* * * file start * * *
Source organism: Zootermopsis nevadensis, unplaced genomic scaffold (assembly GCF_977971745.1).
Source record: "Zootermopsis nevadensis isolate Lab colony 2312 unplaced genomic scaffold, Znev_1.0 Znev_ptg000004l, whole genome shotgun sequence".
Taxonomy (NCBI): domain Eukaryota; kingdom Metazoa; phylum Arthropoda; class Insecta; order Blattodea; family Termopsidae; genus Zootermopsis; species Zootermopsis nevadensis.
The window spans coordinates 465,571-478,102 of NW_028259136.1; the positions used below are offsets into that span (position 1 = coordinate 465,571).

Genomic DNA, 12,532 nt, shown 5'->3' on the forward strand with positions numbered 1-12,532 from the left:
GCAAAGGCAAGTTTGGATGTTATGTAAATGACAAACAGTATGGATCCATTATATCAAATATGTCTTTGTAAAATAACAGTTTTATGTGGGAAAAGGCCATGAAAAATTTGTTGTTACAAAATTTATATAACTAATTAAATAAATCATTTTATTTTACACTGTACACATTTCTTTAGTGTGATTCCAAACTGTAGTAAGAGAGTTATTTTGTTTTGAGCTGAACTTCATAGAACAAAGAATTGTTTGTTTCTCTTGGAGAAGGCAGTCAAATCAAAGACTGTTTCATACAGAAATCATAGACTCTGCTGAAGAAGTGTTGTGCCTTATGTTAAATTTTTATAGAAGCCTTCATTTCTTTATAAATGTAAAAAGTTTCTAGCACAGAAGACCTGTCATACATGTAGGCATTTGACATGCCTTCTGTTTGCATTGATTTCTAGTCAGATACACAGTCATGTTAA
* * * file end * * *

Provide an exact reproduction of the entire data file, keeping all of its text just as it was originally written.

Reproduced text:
Source organism: Zootermopsis nevadensis, unplaced genomic scaffold (assembly GCF_977971745.1).
Source record: "Zootermopsis nevadensis isolate Lab colony 2312 unplaced genomic scaffold, Znev_1.0 Znev_ptg000004l, whole genome shotgun sequence".
Taxonomy (NCBI): domain Eukaryota; kingdom Metazoa; phylum Arthropoda; class Insecta; order Blattodea; family Termopsidae; genus Zootermopsis; species Zootermopsis nevadensis.
The window spans coordinates 465,571-478,102 of NW_028259136.1; the positions used below are offsets into that span (position 1 = coordinate 465,571).

Genomic DNA, 12,532 nt, shown 5'->3' on the forward strand with positions numbered 1-12,532 from the left:
GCAAAGGCAAGTTTGGATGTTATGTAAATGACAAACAGTATGGATCCATTATATCAAATATGTCTTTGTAAAATAACAGTTTTATGTGGGAAAAGGCCATGAAAAATTTGTTGTTACAAAATTTATATAACTAATTAAATAAATCATTTTATTTTACACTGTACACATTTCTTTAGTGTGATTCCAAACTGTAGTAAGAGAGTTATTTTGTTTTGAGCTGAACTTCATAGAACAAAGAATTGTTTGTTTCTCTTGGAGAAGGCAGTCAAATCAAAGACTGTTTCATACAGAAATCATAGACTCTGCTGAAGAAGTGTTGTGCCTTATGTTAAATTTTTATAGAAGCCTTCATTTCTTTATAAATGTAAAAAGTTTCTAGCACAGAAGACCTGTCATACATGTAGGCATTTGACATGCCTTCTGTTTGCATTGATTTCTAGTCAGATACACAGTCATGTTAA